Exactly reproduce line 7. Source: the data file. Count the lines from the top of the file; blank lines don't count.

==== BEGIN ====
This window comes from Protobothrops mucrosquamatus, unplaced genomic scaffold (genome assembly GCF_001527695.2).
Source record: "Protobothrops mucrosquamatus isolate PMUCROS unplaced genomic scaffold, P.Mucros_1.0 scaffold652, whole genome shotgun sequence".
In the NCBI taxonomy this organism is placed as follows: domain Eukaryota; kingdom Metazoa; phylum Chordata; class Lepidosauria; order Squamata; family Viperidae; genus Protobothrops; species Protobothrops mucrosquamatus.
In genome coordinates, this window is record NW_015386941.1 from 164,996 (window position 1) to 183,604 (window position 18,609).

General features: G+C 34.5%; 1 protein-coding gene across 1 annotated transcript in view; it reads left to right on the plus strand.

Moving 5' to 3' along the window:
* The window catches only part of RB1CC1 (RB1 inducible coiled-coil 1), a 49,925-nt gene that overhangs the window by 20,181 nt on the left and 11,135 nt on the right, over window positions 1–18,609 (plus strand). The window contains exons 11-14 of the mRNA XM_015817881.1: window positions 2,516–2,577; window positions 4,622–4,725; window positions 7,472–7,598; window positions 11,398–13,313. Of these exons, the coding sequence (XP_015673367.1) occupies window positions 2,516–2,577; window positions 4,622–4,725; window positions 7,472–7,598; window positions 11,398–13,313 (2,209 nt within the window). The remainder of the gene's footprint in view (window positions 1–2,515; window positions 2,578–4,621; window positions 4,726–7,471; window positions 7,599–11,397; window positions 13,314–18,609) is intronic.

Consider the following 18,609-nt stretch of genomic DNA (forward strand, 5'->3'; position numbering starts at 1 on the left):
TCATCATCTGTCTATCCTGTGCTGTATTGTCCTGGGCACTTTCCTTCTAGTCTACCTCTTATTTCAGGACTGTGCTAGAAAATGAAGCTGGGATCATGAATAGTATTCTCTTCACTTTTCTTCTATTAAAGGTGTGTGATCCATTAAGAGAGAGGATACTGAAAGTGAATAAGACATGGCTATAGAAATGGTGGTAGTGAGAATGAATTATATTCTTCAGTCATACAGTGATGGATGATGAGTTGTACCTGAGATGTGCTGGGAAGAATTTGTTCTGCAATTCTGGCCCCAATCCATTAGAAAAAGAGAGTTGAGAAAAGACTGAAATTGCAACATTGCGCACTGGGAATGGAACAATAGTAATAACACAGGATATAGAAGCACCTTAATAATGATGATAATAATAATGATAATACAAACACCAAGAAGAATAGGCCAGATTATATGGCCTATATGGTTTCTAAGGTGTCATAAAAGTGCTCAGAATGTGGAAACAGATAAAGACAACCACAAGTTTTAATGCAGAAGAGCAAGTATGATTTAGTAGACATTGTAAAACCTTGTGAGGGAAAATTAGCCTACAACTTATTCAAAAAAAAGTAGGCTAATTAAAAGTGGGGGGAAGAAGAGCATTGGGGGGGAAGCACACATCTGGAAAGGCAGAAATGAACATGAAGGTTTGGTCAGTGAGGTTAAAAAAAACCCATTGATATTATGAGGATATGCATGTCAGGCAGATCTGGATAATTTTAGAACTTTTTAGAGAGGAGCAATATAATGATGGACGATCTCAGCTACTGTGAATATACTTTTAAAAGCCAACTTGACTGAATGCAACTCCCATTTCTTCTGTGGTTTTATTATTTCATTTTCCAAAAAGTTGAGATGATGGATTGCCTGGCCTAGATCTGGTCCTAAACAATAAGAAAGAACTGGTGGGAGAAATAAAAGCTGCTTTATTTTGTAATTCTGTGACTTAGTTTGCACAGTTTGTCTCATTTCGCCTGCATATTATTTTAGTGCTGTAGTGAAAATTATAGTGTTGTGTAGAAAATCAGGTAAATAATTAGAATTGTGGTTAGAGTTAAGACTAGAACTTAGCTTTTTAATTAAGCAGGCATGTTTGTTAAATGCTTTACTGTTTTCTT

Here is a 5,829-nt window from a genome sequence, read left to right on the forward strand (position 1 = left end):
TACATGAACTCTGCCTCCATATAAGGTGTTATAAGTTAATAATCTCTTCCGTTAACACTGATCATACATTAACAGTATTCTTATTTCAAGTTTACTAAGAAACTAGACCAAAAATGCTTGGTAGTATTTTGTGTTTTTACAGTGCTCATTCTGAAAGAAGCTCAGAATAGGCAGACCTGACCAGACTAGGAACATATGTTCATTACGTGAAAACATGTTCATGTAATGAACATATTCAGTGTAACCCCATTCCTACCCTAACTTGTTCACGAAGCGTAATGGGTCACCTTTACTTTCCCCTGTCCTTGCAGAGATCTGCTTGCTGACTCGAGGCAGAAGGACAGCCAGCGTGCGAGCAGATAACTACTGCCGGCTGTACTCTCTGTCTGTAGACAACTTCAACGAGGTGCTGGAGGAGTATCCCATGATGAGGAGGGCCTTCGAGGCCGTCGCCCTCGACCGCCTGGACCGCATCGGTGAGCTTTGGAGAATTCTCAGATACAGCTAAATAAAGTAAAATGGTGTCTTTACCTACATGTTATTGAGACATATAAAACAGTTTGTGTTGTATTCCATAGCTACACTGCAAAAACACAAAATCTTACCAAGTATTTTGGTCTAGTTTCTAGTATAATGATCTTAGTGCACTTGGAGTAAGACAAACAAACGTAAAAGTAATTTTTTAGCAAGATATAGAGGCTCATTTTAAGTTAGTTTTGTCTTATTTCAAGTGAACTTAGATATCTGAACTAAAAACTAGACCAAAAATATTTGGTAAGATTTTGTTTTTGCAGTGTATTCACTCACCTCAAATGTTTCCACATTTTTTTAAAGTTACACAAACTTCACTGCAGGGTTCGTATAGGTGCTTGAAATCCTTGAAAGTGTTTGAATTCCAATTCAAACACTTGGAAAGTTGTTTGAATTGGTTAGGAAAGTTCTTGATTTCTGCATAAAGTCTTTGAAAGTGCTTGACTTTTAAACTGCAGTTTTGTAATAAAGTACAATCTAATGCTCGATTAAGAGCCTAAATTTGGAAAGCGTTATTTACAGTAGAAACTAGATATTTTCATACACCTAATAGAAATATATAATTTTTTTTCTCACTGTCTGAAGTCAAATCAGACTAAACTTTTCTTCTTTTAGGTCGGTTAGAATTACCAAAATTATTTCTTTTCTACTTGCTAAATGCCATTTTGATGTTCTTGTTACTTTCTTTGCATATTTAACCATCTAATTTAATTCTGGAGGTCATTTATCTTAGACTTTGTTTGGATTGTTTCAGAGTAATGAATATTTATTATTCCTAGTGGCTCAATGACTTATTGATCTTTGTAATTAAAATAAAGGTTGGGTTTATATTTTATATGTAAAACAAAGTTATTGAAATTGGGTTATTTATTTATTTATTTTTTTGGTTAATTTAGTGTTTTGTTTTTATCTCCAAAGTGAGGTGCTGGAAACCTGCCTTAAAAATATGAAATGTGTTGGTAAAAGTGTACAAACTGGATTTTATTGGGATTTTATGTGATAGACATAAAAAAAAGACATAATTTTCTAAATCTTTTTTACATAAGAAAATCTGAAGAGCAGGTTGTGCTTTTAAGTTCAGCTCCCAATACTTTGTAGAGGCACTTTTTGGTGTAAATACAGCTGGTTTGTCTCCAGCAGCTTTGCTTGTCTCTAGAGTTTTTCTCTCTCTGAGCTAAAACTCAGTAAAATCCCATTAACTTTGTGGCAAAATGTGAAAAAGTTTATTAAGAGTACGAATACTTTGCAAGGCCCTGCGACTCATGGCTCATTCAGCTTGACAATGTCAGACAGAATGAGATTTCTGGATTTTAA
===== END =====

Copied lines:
* The window catches only part of RB1CC1 (RB1 inducible coiled-coil 1), a 49,925-nt gene that overhangs the window by 20,181 nt on the left and 11,135 nt on the right, over window positions 1–18,609 (plus strand). The window contains exons 11-14 of the mRNA XM_015817881.1: window positions 2,516–2,577; window positions 4,622–4,725; window positions 7,472–7,598; window positions 11,398–13,313. Of these exons, the coding sequence (XP_015673367.1) occupies window positions 2,516–2,577; window positions 4,622–4,725; window positions 7,472–7,598; window positions 11,398–13,313 (2,209 nt within the window). The remainder of the gene's footprint in view (window positions 1–2,515; window positions 2,578–4,621; window positions 4,726–7,471; window positions 7,599–11,397; window positions 13,314–18,609) is intronic.